Articles Tagged with Death Penalty

I expect we’ll see several commentary’s about the Hennis trial.  Here is one from Myron Pitts,, which he calls, “Evidence adds up in support of Hennis verdict.”  (Along with the article is a great list of links to prior reporting on the case.)

I saw a military jury convict Hennis on April 8 and sentence him to die Thursday[.]

Hennis’ lawyer, Frank Spinner, said at the bottom of the courthouse steps that the jury never got to know his client, who did not testify. The jurors instead were treated to gruesome photos of the murder scene, he said.

FayObserver notes the issue yesterday where the members wanted answers about parole should he be sentenced to life.  I found this piece odd.

The jury left the courthouse at Fort Bragg about 5:30 p.m. Wednesday evening without a decision on a sentence for Hennis: life in prison or the death penalty. A death sentence requires a unanimous vote of all 14 jurors; a life sentence requires agreement from at least 11 of the jurors.

Hennis was convicted of premeditated murder, so it’s one or the other life or death.  The paper seems to have picked up on the three-quarters vote needed for a sentence in excess of 10 years.  In this case he’s already going to get life, the question is whether all 14 members will vote to terminate it.

Remember that Hennis’s crimes occured before the change which permitted LWOP.  So, Army Times reports:

Court recessed at 5:40 p.m. after the jury deliberated for more than two hours and also waited for the answer to three questions, including whether Master Sgt. Timothy Hennis would be eligible for parole if given a life sentence.

Judge Col. Patrick Parrish told the jury that "life means life" and reminded jurors of his instructions to impose a sentence they view as fair. reports:

The family of a former Fort Bragg soldier convicted of killing a Fayetteville woman and two small children in 1985 on Monday begged a military jury not to sentence him to death for the crimes.

The panel of 14 Army officers and enlisted personnel last week found Master Sgt. Timothy Hennis guilty of three counts of premeditated murder and is considering his sentence.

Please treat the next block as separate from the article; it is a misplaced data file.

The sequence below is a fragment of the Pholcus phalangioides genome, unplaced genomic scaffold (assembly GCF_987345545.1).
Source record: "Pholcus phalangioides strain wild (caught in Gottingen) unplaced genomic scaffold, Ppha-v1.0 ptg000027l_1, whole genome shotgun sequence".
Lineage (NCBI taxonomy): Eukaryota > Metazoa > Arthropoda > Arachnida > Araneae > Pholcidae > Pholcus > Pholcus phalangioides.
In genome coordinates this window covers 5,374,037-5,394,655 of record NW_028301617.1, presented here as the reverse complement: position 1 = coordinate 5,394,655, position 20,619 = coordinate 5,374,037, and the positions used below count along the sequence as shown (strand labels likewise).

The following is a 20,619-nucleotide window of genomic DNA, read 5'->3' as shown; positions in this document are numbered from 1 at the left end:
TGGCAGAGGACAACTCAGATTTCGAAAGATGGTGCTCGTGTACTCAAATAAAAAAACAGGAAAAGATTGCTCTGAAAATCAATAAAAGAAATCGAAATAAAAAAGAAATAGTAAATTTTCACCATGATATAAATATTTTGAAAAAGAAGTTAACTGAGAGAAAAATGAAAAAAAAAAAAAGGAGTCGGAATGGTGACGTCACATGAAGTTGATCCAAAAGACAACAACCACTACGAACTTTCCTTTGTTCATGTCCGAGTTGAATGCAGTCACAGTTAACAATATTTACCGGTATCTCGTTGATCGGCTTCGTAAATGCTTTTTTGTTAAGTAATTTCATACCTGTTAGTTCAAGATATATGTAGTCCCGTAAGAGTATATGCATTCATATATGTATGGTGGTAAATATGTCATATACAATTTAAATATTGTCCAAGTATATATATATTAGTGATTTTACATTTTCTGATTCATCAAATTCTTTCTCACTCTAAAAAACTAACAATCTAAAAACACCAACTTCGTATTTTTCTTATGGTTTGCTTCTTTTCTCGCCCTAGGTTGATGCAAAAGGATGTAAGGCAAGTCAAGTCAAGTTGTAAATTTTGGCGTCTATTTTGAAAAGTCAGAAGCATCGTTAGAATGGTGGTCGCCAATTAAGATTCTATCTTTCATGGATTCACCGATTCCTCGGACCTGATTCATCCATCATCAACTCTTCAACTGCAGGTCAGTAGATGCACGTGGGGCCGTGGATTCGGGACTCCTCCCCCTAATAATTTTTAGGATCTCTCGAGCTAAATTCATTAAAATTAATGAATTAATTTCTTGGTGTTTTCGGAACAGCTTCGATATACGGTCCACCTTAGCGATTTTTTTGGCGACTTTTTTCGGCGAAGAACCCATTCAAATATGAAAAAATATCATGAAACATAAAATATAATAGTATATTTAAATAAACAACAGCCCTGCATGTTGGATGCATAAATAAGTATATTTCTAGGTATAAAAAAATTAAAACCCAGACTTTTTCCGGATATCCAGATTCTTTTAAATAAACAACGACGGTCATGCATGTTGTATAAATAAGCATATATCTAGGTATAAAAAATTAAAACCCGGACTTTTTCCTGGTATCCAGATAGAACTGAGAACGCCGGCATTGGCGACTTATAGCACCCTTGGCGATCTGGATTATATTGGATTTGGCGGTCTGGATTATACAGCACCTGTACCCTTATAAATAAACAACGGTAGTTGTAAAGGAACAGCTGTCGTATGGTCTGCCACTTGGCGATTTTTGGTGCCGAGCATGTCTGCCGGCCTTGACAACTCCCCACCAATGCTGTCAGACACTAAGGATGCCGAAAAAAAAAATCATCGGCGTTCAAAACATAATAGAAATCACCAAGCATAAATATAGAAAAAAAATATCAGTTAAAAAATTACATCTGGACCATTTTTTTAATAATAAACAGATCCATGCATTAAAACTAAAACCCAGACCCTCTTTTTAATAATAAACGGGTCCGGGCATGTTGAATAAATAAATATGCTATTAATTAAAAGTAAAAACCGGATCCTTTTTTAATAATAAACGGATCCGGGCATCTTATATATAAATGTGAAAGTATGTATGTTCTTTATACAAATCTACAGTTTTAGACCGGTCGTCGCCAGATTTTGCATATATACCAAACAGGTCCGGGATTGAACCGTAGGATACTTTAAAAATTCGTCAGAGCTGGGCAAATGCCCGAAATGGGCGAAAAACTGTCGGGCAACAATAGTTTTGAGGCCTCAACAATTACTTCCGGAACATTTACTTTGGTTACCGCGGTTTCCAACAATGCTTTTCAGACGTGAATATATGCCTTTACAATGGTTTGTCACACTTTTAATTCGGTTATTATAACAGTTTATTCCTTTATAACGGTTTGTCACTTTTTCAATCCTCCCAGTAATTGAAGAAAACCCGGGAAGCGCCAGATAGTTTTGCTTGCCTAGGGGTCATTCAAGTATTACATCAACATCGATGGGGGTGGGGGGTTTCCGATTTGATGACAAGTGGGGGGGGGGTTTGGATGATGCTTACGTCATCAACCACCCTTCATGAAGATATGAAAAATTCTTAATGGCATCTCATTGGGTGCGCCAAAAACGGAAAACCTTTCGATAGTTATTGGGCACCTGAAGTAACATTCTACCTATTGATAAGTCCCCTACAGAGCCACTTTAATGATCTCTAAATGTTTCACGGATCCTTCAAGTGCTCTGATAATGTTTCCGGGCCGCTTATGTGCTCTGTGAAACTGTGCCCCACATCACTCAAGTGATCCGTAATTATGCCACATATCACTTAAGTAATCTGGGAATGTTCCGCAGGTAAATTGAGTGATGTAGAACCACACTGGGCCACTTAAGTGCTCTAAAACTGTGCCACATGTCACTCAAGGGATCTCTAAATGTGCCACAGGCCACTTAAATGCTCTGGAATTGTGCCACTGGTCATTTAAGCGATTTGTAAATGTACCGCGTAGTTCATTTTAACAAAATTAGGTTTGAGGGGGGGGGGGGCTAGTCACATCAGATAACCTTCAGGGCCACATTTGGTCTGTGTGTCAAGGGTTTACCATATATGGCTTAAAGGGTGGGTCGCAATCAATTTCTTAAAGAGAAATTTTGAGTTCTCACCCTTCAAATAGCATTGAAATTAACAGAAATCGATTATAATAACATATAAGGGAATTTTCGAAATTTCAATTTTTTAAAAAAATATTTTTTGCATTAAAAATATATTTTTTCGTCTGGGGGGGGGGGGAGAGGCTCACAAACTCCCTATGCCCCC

1.  What ever happened to the Coast Guard O-6 in Alaska pending GCM for a host of offenses. 

The former Coast Guard Sector Anchorage Commander was awarded the maximum allowable punishment at an Admiral’s Mast Friday and will retire on July 1 in the grade of lieutenant with a general discharge in lieu of trial by a general court-martial.

Capt. Herbert M. Hamilton, III, was relieved of command in May 2009.  An investigation conducted by the Coast Guard Investigative Service revealed that Hamilton had inappropriate relationships with several women, including officer and enlisted Coast Guard members, and civilians, over a period of more than 13 years.  Hamilton also was charged with misusing government computers and cell phones; making false official statements; and soliciting an enlisted member to destroy evidence.  His retirement as a lieutenant in lieu of trial by a general court-martial is the result of a pretrial agreement and Hamilton’s unsatisfactory service in the grades of captain, commander, and lieutenant commander.

FayObserver reports:

A military jury has found Army Master Sgt. Timothy B. Hennis guilty of three specifications of pre-meditated murder.

The members of the court-martial panel returned with their verdict about 10:35 a.m. They had deliberated for two hours and 45 minutes over Wednesday and today reports:

Hasan’s lawyer claims the U.S. Army is withholding key information he needs to defend Hasan.

Attorney John Galligan said he has been waiting months for classified material needed to help his client. He said he has been given limited access to criminal investigation files.

Daily Caller reports that:

Following a two-week absence, the Fort Hood attorney was back at it Friday despite a gag order, blogging on the perceived injustices suffered by his defense team in defending Major Nidal Hasan, the man charged in the shooting deaths of 13 people.

As previously reported by The Daily Caller, John P. Galligan, Hasan’s civilian defense attorney, made waves in the legal community when he launched the high-profile blog to highlight his obstacles in defending the case. The blog was silent for nearly two weeks after the initial controversy erupted, but he’s back, saying: “My blog will continue to highlight how my client is being unfairly treated.”

Contact Information